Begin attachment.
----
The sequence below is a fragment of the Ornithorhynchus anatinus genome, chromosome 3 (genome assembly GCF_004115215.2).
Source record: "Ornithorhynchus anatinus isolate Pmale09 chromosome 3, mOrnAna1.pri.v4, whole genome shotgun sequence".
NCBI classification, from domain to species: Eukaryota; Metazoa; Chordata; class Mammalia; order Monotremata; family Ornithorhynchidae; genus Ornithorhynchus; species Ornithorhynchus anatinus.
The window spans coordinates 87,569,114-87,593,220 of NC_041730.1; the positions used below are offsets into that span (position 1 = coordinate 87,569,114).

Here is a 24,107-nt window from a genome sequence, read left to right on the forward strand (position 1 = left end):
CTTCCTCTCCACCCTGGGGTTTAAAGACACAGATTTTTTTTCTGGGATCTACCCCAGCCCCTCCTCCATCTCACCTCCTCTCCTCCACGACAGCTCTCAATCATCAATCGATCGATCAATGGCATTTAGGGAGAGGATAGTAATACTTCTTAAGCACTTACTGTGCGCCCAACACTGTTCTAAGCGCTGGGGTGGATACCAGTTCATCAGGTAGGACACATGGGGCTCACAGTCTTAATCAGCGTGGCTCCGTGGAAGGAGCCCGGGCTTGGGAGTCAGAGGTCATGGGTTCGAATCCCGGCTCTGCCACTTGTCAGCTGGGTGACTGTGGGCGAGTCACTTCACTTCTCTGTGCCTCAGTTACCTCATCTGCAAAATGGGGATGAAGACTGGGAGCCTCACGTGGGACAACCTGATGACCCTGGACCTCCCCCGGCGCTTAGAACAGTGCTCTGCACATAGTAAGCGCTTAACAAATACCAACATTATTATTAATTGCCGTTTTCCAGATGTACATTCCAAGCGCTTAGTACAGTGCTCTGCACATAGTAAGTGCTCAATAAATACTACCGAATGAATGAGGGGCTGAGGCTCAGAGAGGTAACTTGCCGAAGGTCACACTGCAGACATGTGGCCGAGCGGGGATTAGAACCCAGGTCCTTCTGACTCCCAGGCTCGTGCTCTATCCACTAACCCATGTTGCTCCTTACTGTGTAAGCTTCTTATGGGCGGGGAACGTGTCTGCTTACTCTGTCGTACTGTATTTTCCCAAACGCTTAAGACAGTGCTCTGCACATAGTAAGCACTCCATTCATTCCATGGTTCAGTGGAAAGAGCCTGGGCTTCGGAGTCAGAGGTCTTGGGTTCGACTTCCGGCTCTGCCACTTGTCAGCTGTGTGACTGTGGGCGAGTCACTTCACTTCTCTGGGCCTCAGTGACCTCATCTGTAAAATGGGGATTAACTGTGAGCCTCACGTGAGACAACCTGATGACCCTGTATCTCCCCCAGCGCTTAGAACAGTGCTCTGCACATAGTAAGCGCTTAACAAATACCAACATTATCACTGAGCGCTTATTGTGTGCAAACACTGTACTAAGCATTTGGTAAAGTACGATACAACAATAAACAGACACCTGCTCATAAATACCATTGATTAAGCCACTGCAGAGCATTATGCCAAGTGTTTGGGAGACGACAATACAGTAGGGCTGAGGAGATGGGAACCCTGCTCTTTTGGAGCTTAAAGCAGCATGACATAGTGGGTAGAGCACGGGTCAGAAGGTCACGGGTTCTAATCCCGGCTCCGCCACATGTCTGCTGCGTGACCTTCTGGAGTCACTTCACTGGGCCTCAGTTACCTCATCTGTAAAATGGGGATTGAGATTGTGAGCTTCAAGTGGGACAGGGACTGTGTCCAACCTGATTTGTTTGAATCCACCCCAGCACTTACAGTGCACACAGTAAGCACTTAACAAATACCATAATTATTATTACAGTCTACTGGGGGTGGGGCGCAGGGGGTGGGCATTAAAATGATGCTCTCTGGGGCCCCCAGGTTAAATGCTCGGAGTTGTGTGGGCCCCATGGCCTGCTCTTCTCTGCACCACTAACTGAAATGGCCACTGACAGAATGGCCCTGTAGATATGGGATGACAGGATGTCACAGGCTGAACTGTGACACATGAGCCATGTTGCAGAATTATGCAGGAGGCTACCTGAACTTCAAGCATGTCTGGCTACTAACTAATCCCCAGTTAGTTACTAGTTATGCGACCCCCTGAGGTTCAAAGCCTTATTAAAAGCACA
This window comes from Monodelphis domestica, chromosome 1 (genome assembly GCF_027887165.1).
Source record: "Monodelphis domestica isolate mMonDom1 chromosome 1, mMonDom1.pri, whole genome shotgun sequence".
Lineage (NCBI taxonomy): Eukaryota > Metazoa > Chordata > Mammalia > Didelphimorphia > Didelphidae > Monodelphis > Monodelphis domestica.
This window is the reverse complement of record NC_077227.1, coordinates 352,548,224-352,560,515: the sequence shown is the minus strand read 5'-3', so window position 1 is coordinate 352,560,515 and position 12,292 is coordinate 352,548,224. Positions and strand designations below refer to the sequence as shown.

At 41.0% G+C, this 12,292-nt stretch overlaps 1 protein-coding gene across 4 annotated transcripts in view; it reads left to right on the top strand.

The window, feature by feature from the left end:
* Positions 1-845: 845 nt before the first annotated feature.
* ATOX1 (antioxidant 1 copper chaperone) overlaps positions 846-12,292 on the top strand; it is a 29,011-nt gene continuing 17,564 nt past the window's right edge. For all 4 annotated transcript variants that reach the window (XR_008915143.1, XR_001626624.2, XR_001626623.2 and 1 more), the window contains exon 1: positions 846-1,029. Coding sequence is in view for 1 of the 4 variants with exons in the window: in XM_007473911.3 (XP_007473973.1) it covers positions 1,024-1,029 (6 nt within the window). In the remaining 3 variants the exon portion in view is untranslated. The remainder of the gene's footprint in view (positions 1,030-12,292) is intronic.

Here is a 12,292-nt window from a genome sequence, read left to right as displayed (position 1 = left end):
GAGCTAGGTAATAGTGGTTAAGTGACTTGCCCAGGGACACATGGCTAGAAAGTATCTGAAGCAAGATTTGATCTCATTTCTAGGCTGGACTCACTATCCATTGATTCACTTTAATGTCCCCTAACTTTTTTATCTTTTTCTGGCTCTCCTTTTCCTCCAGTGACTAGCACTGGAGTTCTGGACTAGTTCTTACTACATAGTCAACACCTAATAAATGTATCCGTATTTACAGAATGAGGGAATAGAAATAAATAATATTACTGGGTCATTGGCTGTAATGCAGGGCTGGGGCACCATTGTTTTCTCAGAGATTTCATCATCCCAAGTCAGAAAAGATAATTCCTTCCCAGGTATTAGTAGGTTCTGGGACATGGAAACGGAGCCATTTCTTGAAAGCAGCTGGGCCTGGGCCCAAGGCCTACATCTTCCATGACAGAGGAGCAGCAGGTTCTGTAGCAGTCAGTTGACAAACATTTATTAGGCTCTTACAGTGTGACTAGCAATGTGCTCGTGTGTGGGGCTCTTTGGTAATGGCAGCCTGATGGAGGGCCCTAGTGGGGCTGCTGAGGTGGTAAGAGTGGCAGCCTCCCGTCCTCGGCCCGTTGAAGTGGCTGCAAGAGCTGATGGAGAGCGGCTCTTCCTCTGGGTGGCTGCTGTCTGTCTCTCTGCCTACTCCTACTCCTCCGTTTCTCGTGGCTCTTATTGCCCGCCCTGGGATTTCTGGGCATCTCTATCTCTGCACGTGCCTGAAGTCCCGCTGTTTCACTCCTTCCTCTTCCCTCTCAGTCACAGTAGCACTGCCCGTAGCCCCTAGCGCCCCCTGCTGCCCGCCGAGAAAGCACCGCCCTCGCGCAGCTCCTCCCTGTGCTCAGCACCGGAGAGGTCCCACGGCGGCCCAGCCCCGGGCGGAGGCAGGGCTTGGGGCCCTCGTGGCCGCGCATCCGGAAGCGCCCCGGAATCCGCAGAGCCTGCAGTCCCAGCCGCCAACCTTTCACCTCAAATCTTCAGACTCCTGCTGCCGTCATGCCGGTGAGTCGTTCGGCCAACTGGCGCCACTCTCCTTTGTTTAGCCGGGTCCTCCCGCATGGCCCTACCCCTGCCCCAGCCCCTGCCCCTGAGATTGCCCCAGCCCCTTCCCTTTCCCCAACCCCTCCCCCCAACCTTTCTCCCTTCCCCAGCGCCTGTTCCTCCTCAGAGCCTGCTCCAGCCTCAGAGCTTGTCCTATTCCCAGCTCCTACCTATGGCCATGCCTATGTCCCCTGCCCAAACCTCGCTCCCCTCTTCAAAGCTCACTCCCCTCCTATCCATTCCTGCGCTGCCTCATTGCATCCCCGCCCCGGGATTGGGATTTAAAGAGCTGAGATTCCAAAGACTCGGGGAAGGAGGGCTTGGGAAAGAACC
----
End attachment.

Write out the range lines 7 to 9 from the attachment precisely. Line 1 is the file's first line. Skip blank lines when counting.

This window comes from Monodelphis domestica, chromosome 1 (genome assembly GCF_027887165.1).
Source record: "Monodelphis domestica isolate mMonDom1 chromosome 1, mMonDom1.pri, whole genome shotgun sequence".
Lineage (NCBI taxonomy): Eukaryota > Metazoa > Chordata > Mammalia > Didelphimorphia > Didelphidae > Monodelphis > Monodelphis domestica.